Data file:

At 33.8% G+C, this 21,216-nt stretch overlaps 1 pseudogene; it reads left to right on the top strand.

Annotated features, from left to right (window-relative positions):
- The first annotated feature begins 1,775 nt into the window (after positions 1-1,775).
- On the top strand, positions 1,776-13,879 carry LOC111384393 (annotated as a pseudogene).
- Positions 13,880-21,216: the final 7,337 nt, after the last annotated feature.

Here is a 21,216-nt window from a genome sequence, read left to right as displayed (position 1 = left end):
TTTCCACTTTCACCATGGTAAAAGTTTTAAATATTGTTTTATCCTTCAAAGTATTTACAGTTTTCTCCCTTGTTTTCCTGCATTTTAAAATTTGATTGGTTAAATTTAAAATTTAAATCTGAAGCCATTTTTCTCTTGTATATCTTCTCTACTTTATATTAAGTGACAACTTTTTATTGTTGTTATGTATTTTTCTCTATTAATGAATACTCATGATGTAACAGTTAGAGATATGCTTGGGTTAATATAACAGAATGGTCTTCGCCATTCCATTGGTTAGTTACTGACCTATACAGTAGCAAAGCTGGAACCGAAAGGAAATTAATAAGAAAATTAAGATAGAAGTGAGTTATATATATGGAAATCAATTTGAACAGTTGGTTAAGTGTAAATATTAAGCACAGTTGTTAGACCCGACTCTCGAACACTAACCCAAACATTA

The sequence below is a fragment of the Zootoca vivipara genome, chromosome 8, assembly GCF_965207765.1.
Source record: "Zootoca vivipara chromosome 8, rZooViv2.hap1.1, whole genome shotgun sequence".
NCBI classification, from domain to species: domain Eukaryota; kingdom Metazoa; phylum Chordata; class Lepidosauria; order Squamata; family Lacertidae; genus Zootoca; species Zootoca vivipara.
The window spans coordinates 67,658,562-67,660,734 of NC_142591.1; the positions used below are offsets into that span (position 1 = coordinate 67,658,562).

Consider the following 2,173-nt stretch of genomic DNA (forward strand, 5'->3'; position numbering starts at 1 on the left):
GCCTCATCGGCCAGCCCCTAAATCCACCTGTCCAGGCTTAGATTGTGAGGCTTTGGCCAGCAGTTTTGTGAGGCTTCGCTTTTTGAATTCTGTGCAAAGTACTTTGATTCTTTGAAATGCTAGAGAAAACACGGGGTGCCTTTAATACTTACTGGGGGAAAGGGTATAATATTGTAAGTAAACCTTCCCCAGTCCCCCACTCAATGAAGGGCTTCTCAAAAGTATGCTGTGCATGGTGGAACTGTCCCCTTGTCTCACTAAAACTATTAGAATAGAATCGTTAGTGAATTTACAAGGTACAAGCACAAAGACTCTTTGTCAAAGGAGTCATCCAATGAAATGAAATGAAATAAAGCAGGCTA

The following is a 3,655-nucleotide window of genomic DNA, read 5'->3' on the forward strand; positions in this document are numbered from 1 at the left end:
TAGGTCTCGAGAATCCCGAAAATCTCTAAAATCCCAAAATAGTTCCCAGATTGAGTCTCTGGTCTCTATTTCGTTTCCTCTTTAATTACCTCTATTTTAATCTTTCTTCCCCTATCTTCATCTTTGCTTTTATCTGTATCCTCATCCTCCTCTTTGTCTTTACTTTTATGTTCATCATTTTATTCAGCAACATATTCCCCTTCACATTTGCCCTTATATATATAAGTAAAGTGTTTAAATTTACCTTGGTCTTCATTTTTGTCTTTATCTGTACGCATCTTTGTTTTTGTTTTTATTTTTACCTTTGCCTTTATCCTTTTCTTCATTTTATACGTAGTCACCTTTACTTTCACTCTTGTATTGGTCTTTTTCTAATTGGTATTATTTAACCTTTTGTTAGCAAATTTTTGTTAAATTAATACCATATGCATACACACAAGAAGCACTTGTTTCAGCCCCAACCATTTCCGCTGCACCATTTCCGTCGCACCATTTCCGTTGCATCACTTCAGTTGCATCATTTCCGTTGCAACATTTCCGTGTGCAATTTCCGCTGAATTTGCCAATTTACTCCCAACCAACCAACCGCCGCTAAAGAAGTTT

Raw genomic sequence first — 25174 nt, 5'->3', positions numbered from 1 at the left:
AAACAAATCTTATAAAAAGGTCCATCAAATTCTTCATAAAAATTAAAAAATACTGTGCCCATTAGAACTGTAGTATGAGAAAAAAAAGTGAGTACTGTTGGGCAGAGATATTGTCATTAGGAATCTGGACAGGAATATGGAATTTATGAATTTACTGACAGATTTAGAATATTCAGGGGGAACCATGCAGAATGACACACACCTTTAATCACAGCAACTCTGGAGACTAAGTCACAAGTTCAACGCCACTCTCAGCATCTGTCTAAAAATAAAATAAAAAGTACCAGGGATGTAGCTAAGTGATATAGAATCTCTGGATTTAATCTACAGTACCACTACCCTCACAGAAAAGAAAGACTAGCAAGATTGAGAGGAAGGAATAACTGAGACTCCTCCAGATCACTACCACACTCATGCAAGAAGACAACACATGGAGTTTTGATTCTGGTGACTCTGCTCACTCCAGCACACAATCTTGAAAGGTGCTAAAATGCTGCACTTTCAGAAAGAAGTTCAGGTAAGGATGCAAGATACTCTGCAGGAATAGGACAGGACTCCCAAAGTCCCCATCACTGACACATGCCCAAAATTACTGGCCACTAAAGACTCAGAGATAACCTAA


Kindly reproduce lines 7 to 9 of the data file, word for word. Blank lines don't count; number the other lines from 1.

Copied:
TTTCCACTTTCACCATGGTAAAAGTTTTAAATATTGTTTTATCCTTCAAAGTATTTACAGTTTTCTCCCTTGTTTTCCTGCATTTTAAAATTTGATTGGTTAAATTTAAAATTTAAATCTGAAGCCATTTTTCTCTTGTATATCTTCTCTACTTTATATTAAGTGACAACTTTTTATTGTTGTTATGTATTTTTCTCTATTAATGAATACTCATGATGTAACAGTTAGAGATATGCTTGGGTTAATATAACAGAATGGTCTTCGCCATTCCATTGGTTAGTTACTGACCTATACAGTAGCAAAGCTGGAACCGAAAGGAAATTAATAAGAAAATTAAGATAGAAGTGAGTTATATATATGGAAATCAATTTGAACAGTTGGTTAAGTGTAAATATTAAGCACAGTTGTTAGACCCGACTCTCGAACACTAACCCAAACATTA

The sequence below is a fragment of the Zootoca vivipara genome, chromosome 8, assembly GCF_965207765.1.
Source record: "Zootoca vivipara chromosome 8, rZooViv2.hap1.1, whole genome shotgun sequence".